Swine Day, 2011; Kansas Agricultural Experiment Station contribution; no. 12-064-S; Report of progress (Kansas State University. Agricultural Experiment Station and Cooperative Extension Service); 1056; Swine; Meal; Pelleting; Finishing pig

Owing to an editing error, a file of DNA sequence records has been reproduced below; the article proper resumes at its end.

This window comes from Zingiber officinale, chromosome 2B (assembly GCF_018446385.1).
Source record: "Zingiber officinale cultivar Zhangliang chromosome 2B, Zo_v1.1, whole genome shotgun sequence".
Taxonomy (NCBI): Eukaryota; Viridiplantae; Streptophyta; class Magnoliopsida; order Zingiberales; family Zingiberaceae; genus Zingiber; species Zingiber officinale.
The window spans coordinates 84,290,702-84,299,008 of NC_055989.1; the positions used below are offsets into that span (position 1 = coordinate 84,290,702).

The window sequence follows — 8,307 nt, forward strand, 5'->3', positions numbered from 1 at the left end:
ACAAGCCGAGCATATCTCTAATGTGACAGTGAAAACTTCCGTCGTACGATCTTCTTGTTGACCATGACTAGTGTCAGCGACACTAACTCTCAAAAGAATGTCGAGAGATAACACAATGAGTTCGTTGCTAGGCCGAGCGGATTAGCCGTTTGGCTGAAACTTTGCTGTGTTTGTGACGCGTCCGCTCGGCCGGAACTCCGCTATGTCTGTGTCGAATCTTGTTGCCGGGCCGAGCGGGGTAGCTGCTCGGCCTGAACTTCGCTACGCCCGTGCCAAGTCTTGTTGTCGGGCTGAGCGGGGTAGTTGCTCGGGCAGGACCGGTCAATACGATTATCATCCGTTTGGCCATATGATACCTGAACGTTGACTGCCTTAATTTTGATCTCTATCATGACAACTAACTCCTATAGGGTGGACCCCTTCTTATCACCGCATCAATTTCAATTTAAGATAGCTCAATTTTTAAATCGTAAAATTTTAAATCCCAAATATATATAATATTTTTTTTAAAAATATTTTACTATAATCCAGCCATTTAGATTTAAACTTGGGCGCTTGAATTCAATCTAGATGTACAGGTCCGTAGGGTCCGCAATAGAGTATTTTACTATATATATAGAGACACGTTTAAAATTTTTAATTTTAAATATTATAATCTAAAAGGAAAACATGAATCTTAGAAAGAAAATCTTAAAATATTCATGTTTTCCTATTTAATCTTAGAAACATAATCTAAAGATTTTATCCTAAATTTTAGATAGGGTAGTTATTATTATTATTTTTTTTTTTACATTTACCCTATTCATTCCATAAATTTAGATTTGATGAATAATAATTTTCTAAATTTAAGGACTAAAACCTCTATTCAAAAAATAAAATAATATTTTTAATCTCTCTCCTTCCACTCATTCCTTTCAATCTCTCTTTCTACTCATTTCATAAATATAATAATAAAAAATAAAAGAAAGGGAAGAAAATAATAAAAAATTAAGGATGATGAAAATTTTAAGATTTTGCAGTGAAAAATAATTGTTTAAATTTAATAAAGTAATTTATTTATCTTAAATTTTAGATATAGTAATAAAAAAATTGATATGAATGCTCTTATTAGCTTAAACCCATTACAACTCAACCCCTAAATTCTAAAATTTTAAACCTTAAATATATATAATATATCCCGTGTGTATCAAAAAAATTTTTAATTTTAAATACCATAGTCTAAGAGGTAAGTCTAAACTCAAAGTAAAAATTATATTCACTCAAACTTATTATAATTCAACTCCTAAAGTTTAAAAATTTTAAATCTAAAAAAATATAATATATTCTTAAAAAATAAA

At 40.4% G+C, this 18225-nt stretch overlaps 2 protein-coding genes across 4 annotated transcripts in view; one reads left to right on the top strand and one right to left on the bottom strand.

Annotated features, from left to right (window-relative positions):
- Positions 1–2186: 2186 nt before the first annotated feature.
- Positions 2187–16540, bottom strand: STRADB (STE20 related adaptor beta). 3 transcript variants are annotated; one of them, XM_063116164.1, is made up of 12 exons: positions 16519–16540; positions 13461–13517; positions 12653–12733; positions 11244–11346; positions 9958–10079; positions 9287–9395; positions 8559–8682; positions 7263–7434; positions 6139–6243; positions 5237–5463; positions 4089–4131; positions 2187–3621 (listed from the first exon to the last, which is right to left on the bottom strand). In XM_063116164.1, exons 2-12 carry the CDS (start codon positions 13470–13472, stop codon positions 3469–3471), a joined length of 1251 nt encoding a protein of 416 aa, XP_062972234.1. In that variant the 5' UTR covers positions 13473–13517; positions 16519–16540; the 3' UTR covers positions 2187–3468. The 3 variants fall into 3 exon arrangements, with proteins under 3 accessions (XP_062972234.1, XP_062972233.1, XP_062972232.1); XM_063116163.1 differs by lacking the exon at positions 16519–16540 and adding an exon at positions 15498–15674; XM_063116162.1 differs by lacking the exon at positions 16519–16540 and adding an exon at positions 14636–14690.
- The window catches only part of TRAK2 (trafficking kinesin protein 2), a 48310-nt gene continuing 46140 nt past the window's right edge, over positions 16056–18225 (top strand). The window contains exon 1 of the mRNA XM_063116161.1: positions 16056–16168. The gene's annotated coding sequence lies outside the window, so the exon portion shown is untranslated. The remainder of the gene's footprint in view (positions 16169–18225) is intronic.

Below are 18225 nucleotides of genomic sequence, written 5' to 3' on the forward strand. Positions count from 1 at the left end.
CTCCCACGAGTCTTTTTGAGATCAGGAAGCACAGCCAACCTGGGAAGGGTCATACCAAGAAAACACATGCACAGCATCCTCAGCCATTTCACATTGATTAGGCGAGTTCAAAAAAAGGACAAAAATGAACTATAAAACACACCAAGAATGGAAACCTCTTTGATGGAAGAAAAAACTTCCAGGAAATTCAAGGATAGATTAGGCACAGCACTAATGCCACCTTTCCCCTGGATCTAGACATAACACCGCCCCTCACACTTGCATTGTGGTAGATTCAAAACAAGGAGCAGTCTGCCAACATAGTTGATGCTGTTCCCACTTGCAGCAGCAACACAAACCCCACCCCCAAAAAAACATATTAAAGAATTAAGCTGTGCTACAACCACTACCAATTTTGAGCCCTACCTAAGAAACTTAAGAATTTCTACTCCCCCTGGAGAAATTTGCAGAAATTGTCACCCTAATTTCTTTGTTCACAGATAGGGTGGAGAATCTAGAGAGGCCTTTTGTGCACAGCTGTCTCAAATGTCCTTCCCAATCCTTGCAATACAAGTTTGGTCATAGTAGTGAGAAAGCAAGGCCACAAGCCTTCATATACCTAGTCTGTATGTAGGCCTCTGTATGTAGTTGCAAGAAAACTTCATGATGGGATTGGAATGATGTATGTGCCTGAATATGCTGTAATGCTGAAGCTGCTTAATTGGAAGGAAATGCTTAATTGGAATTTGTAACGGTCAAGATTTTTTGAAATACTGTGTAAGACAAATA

A total of 200 finishing pigs (average initial BW of 132.3 lb) were used in a 58-d growth assay to determine the effects of an abrupt change from mash to pellets and pellets to mash on growth performance and carcass measurements. The experiment was designed as a randomized complete block with 5 pigs per pen and 10 pens per treatment. There were 4 treatments with 2 phases of diets utilized. Treatments were mash to mash, mash to pellets, pellets to mash, and pellets to pellets for Phases 1 and 2 of the experiment. For Phase 1 (d 0 to 36), pigs fed the pelleted diet had 4% greater (P<0.06) ADG and F/G was improved (P<0.03) by 8% compared to pigs fed mash. For Phase 2 (d 36 to 58) and overall (d 0 to 58), pigs fed the mash diet had poorer (P<0.01) F/G than pigs fed the pelleted treatments. Indeed, pigs fed pellets the entire experiment had ADG and F/G 5 and 8% better (P<0.01), respectively, than pigs fed mash the entire experiment. Pigs fed mash during Phase 1 then pellets during Phase 2 had improved (P<0.01) ADG and F/G for Phase 2 compared with pigs fed pellets then mash. Overall pigs fed pellets for either Phase 1 or 2, but not both, tended to have poorer (P<0.10) ADG and F/G compared with pigs fed pellets for the entire experiment. With HCW used as a covariate, no differences (P>0.15) were observed in dressing percentage, fat thickness, loin depth, or percentage fat-free lean index (FFLI). Pigs fed pellets tended to have the greatest growth performance, pigs fed mash the worst, with pigs fed pellets for only part of the grow-finish phase rating intermediate.; Swine Day, Manhattan, KS, November 17, 2011


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